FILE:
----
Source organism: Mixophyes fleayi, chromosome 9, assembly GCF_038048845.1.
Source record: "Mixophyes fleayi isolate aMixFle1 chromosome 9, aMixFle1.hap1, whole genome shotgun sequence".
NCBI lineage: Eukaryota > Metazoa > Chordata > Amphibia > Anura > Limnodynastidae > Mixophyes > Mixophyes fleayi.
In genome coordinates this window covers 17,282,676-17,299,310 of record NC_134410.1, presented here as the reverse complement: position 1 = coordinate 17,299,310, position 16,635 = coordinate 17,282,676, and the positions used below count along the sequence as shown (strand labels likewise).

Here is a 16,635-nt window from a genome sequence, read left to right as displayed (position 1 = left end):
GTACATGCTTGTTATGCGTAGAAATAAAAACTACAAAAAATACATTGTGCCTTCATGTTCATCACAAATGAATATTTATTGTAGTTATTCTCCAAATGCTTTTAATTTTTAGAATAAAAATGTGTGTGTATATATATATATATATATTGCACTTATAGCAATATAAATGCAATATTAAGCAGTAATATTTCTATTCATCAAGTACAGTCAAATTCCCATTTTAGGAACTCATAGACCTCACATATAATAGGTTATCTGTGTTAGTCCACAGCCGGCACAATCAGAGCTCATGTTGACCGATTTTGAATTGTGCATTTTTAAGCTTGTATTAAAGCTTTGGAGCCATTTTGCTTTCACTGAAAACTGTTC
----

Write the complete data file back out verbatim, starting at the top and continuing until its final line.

Source organism: Mixophyes fleayi, chromosome 9, assembly GCF_038048845.1.
Source record: "Mixophyes fleayi isolate aMixFle1 chromosome 9, aMixFle1.hap1, whole genome shotgun sequence".
NCBI lineage: Eukaryota > Metazoa > Chordata > Amphibia > Anura > Limnodynastidae > Mixophyes > Mixophyes fleayi.
In genome coordinates this window covers 17,282,676-17,299,310 of record NC_134410.1, presented here as the reverse complement: position 1 = coordinate 17,299,310, position 16,635 = coordinate 17,282,676, and the positions used below count along the sequence as shown (strand labels likewise).

Here is a 16,635-nt window from a genome sequence, read left to right as displayed (position 1 = left end):
GTACATGCTTGTTATGCGTAGAAATAAAAACTACAAAAAATACATTGTGCCTTCATGTTCATCACAAATGAATATTTATTGTAGTTATTCTCCAAATGCTTTTAATTTTTAGAATAAAAATGTGTGTGTATATATATATATATATATTGCACTTATAGCAATATAAATGCAATATTAAGCAGTAATATTTCTATTCATCAAGTACAGTCAAATTCCCATTTTAGGAACTCATAGACCTCACATATAATAGGTTATCTGTGTTAGTCCACAGCCGGCACAATCAGAGCTCATGTTGACCGATTTTGAATTGTGCATTTTTAAGCTTGTATTAAAGCTTTGGAGCCATTTTGCTTTCACTGAAAACTGTTC